Bryan Hileman, Virginia Commonwealth University

Transcendentalism is not a metaphysical system. It is rather a corpus of ideas, some metaphysical, some ethical, originally held by a circle of friends and acquaintances in New England during the early to middle 19th century. These ideas were a combination of Neo-Platonism, Swedenbourgian mysticism, Romanticism, German Idealistic philosophy, reaction against Empiricism a la Hume, New England Puritanism and a dash of personal genius.  Transcendentalism was both a highly personal, idiosyncratic creation of Emerson and others and an ambient cloud which first materialized over Massachusetts in the 1830's. For Emerson, transcendentalism was "Idealism for 1842." If I may add, it was Idealism for Emerson in 1842.

 So what were these beliefs? At its base, transcendentalism is certainly on the idealistic side of the great divide between idealism and realism. There is an ideal world that coexists with the real world, a world of noumena and a world of phenomena.  Nature parallels the individual mind. The natural, sensual world of phenomena is a representation by which we may better comprehend the world of noumena. God is energy, a force, not a particular separate being. God breathes through nature and man attempts to open himself up to this influx. Nothing is static. The greatest goal is to achieve the transcendental moment, the moment when one is open to the to and fro flow of the influx. Though not essentially a religion, transcendentalism is fraught with theological consequences. A case could be made for transcendentalism as a form of secular religion, as opposed to revealed religion. Man is at the center of a fundamentally moral universe.

Ethically the central concept is self-reliance. One's own soul is capable of holding the universe; it follows that one need be true to oneself, or rather the God in oneself.; Emerson strongly believed in a fundamental morality. The sensual side of man is regarded as mostly evil in that it distracts man from higher pursuits.  Strong emotion of the baser varieties is discouraged. There is also a tendency towards hero worship, the holding up of a few great men as exemplars for the great mass of men.

Shannon Riley, Virginia Commonwealth University

The Latin translation of Transcendentalism is "overpassing" and a good place to start to understand the basic tenets shared by its adherents. I think that the term transcendentalism means different things to different individuals, which allows us to fully understand Thoreau when he once wrote, "I should have told them at once that I was a Transcendentalist-- That would have been the shortest way of telling them that they would not understand my explanations" and also Emerson when he wrote "to be great is to be misunderstood."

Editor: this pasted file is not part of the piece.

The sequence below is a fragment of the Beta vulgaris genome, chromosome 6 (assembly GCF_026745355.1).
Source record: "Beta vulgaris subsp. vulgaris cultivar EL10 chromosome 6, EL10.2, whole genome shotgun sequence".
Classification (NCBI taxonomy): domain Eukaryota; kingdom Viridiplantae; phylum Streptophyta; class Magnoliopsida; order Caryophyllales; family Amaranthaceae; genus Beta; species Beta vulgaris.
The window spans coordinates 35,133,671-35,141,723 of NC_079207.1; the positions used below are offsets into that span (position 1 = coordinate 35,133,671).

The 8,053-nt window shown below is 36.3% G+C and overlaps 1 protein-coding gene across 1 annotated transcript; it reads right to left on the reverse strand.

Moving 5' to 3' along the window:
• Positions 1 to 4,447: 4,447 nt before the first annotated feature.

Transcendentalism embodied the adventurous spirit of a young United States, encouraging others to eschew material things and not be fettered by ideas of the past. Individual intuition is the highest source of knowledge. Through this spirit it encouraged those people to cherish individualism over established political and social order. It stressed the importance of harmony with nature—God was imminent in our natural surroundings, there's a goodness that's inherent in all mankind. Emerson said: "Standing on the bare ground,--my head bathed by the blithe air, and uplifted into infinite space,--all mean egotism vanishes. I become a transparent eye-ball. I am nothing. I see all. The currents of the Universal Being circulating through me; I am part or parcel of God" (Nature). One of the most important aspects of the movement was the publication of The Dial, which allowed a new crop of inspired and talented writers to establish themselves in American history.

Transcendentalism is an idealism that encompasses a diverse and sometimes confusing set of beliefs regarding man's role in nature and the universe. Loosely, the doctrine refers to any view which holds that there's an aspect to reality that is higher than (or transcends) our everyday life and world. Emerson was the most notable Transcendentalist-- a great thinker with deep insight, and over time his ideas evolved and grew; however, he was always seeking "To what end is nature?" Transcendentalists eschewed materialism, and advocated a philosophy of self-reliance and self-fulfillment. Living in accordance with nature and a perpetual striving toward cultivation of character were other common attitudes. However, like most philosophies, not all transcendentalists strictly adhered to basis premises, which makes transcendentalism a thought provoking and challenging belief.

Transcendentalism had a very large impact on American literature. Emerson's ideas published in "Essays" (1841) probably did the most to ensure his lasting reputation. And it has been said that without Emerson's endorsements, Thoreau wouldn't have been anywhere near as well known as he is today. Modern day writers are still moved and inspired by Emerson's writings…"Emerson's persisting influence upon twentieth century American writers is evident in astonishing permutations, on writers diverse as Theodore Dreiser, Robert Frost, Wallace Stevens, his namesake Ralph Waldo Ellison, and A. R. Ammons." (Baym, 317).